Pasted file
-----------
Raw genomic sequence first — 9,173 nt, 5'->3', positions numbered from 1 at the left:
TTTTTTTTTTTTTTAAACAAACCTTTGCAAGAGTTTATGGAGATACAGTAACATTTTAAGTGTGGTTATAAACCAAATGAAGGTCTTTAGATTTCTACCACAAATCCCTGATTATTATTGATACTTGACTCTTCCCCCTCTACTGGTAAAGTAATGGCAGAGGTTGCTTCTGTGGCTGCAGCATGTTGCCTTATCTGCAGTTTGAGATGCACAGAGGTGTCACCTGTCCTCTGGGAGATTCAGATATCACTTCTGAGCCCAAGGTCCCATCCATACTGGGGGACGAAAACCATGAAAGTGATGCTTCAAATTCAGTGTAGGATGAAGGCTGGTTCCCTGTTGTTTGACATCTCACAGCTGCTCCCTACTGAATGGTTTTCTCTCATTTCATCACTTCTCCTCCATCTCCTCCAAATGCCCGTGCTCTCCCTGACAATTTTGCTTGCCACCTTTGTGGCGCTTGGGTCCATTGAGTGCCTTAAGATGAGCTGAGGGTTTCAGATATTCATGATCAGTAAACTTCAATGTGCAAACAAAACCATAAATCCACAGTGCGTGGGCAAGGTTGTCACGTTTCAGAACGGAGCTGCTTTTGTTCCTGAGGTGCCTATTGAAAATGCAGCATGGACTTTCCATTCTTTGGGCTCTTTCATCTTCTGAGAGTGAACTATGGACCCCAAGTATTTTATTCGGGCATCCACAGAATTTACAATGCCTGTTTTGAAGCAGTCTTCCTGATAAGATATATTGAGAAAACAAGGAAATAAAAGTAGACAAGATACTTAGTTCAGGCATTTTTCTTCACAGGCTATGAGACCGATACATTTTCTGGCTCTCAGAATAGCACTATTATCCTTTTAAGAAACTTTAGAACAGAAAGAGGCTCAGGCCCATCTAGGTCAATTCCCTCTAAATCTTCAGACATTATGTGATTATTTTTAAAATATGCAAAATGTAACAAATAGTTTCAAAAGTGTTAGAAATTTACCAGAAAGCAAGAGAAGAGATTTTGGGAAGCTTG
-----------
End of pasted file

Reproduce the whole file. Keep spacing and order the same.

Raw genomic sequence first — 9,173 nt, 5'->3', positions numbered from 1 at the left:
TTTTTTTTTTTTTTAAACAAACCTTTGCAAGAGTTTATGGAGATACAGTAACATTTTAAGTGTGGTTATAAACCAAATGAAGGTCTTTAGATTTCTACCACAAATCCCTGATTATTATTGATACTTGACTCTTCCCCCTCTACTGGTAAAGTAATGGCAGAGGTTGCTTCTGTGGCTGCAGCATGTTGCCTTATCTGCAGTTTGAGATGCACAGAGGTGTCACCTGTCCTCTGGGAGATTCAGATATCACTTCTGAGCCCAAGGTCCCATCCATACTGGGGGACGAAAACCATGAAAGTGATGCTTCAAATTCAGTGTAGGATGAAGGCTGGTTCCCTGTTGTTTGACATCTCACAGCTGCTCCCTACTGAATGGTTTTCTCTCATTTCATCACTTCTCCTCCATCTCCTCCAAATGCCCGTGCTCTCCCTGACAATTTTGCTTGCCACCTTTGTGGCGCTTGGGTCCATTGAGTGCCTTAAGATGAGCTGAGGGTTTCAGATATTCATGATCAGTAAACTTCAATGTGCAAACAAAACCATAAATCCACAGTGCGTGGGCAAGGTTGTCACGTTTCAGAACGGAGCTGCTTTTGTTCCTGAGGTGCCTATTGAAAATGCAGCATGGACTTTCCATTCTTTGGGCTCTTTCATCTTCTGAGAGTGAACTATGGACCCCAAGTATTTTATTCGGGCATCCACAGAATTTACAATGCCTGTTTTGAAGCAGTCTTCCTGATAAGATATATTGAGAAAACAAGGAAATAAAAGTAGACAAGATACTTAGTTCAGGCATTTTTCTTCACAGGCTATGAGACCGATACATTTTCTGGCTCTCAGAATAGCACTATTATCCTTTTAAGAAACTTTAGAACAGAAAGAGGCTCAGGCCCATCTAGGTCAATTCCCTCTAAATCTTCAGACATTATGTGATTATTTTTAAAATATGCAAAATGTAACAAATAGTTTCAAAAGTGTTAGAAATTTACCAGAAAGCAAGAGAAGAGATTTTGGGAAGCTTG